Fourth Defendant Pleads Guilty in $7 Million COVID-19 Testing Fraud
An Irving man pleaded guilty today to submitting fraudulent insurance claims for COVID-19 testing, resulting in a more than $7 million loss to insurers, announced U.S. Attorney for the Northern District of Texas Leigha Simonton.
Terrance Barnard, 40, was indicted in December. He pleaded guilty today to Conspiracy to Commit Health Care Fraud and Aggravated Identity Theft and Aiding and Abetting Aggravated Identity Theft before U.S. Magistrate Judge Irma Carrillo Ramirez.
According to plea papers, Mr. Barnard admitted that he and his coconspirators accessed private patient information – including names, dates of birth, and insurance subscriber numbers – through various clinics where Barnard worked as a contract lab technician. Mr. Barnard admitted that on some occasions, he took photographs of patient information and stored the images on “burner” phones, and on other occasions, he and a coconspirator accessed the clinics’ confidential electronic medical records to obtain large amounts of patient information at once.
They then used the patient information to submit claims to insurance providers – including Blue Cross Blue Shield, Cigna, United Healthcare, Aetna, Humana, and Molina Health Care – for COVID-19 testing that was never performed. (The patients had not requested COVID-19 testing, nor were they aware their information was being used to submit claims.)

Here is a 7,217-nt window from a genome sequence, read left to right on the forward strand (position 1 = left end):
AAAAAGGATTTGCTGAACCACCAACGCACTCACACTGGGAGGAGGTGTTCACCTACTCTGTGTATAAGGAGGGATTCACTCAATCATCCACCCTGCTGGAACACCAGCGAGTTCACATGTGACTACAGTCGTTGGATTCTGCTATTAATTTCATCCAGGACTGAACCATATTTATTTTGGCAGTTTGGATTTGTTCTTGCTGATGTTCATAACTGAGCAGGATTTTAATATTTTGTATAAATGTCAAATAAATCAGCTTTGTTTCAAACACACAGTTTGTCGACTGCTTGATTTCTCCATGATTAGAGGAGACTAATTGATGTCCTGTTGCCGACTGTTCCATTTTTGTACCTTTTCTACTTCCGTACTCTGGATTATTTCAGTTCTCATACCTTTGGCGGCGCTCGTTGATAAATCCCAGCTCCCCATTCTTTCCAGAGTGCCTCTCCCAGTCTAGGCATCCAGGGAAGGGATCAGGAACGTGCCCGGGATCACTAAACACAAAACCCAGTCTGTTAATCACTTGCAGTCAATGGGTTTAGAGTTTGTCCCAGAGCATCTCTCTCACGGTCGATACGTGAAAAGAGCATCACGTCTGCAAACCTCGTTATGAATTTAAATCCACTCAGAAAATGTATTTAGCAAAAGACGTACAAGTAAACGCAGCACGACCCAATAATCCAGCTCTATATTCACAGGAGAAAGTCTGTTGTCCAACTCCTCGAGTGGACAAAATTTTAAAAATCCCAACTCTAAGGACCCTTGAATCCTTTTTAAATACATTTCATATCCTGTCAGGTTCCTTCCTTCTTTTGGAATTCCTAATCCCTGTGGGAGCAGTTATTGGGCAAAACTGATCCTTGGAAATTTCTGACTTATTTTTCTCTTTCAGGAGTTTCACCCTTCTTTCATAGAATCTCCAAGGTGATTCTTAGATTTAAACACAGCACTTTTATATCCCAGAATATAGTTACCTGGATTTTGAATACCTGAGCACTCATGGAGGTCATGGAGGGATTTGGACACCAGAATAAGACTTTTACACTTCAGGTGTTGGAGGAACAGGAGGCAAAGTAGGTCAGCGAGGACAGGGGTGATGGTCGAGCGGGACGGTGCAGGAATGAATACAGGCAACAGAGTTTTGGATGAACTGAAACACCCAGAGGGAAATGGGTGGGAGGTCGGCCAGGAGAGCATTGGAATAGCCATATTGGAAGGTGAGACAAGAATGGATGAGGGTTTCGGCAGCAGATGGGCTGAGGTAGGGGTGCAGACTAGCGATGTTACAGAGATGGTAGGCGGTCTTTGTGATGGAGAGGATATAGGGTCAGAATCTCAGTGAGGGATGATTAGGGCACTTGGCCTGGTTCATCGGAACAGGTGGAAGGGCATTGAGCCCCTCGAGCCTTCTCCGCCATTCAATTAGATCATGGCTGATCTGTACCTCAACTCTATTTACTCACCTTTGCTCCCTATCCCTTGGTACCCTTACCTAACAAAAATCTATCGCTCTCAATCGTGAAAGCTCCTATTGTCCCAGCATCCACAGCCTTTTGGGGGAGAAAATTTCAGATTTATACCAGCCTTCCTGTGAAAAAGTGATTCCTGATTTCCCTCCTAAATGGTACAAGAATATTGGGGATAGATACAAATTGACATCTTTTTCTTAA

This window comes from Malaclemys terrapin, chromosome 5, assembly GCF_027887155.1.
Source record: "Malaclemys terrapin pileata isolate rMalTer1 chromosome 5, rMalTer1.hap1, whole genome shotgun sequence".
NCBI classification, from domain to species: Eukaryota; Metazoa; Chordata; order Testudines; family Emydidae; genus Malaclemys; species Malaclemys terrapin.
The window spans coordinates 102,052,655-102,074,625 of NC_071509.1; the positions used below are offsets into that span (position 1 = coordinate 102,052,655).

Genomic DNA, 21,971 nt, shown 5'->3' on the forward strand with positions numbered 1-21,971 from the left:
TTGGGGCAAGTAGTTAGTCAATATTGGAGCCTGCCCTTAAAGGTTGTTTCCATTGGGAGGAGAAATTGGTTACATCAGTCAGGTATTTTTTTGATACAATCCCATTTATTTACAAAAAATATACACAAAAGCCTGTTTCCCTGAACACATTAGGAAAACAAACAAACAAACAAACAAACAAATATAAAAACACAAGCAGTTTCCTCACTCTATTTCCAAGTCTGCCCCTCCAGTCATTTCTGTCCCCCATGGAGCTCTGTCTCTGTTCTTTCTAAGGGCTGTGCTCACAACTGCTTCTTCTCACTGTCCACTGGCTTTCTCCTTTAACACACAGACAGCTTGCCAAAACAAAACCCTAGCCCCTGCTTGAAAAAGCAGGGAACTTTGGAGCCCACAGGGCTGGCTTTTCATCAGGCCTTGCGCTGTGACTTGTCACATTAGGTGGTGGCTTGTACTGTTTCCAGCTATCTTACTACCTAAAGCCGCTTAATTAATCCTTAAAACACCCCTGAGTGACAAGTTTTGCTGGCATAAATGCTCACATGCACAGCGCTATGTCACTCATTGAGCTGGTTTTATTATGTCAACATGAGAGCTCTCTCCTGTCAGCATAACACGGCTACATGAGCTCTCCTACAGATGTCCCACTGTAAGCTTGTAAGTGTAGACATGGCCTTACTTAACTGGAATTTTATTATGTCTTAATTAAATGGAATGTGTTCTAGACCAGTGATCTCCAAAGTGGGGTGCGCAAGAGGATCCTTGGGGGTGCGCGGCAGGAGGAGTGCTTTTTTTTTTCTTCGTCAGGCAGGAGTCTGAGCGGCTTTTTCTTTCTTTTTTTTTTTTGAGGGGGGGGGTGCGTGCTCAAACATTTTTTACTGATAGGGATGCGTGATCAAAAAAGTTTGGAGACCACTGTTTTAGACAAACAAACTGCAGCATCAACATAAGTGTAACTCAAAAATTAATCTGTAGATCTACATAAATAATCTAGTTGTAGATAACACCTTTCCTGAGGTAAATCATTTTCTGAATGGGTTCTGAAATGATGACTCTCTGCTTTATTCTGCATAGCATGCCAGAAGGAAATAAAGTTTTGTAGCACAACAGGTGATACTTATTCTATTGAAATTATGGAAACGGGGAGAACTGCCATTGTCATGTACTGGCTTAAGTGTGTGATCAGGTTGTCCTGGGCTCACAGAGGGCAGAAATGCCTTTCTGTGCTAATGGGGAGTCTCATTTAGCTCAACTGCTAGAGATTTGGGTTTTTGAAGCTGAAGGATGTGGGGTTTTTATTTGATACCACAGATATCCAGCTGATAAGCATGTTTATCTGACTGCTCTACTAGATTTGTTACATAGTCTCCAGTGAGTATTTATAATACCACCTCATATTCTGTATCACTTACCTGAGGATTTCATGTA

Mr. Barnard admitted that the “labs” at which the coconspirators claimed the testing occurred, including TC Diagnostics, ME Diagnostics, and PHR Diagnostics, were, in fact, shell entities that never operated as labs. Collectively, these three entities submitted approximately $30 million in claims and were paid more than $7 million in reimbursements for fake testing.
Mr. Barnard now faces up to seven years in federal prison. According to the terms of his plea agreement, he has agreed to a $7.29 million forfeiture money judgment and will forfeit a number of items seized during the investigation, including $2.5 million in funds from numerous bank accounts, two residences, six vehicles, and six luxury watches.
Also charged in the scheme are Connie Jo Clampitt, 52, William Paul Gray, 50, and Don Hogg, 37. Clampitt, Hogg and Gray have each pled guilty and are scheduled to be sentenced in November 2023.
The Dallas Regional Office of the United States Department of Labor – Employee Benefits Security Administration, the Dallas Office of the Department of Labor – Office of Inspector General, the Texas Department of Insurance Fraud Unit's Fort Worth Field Office, and the Federal Bureau of Investigation's Dallas Field Office conducted the investigation. Assistant U.S. Attorney Renee Hunter is prosecuting the case; Assistant U.S. Attorney Dimitri Rocha is handling the forfeiture.
For more information about the Justice Department’s response to wrongdoing connected to the COVID-19 pandemic, visit https://www.justice.gov/coronavirus.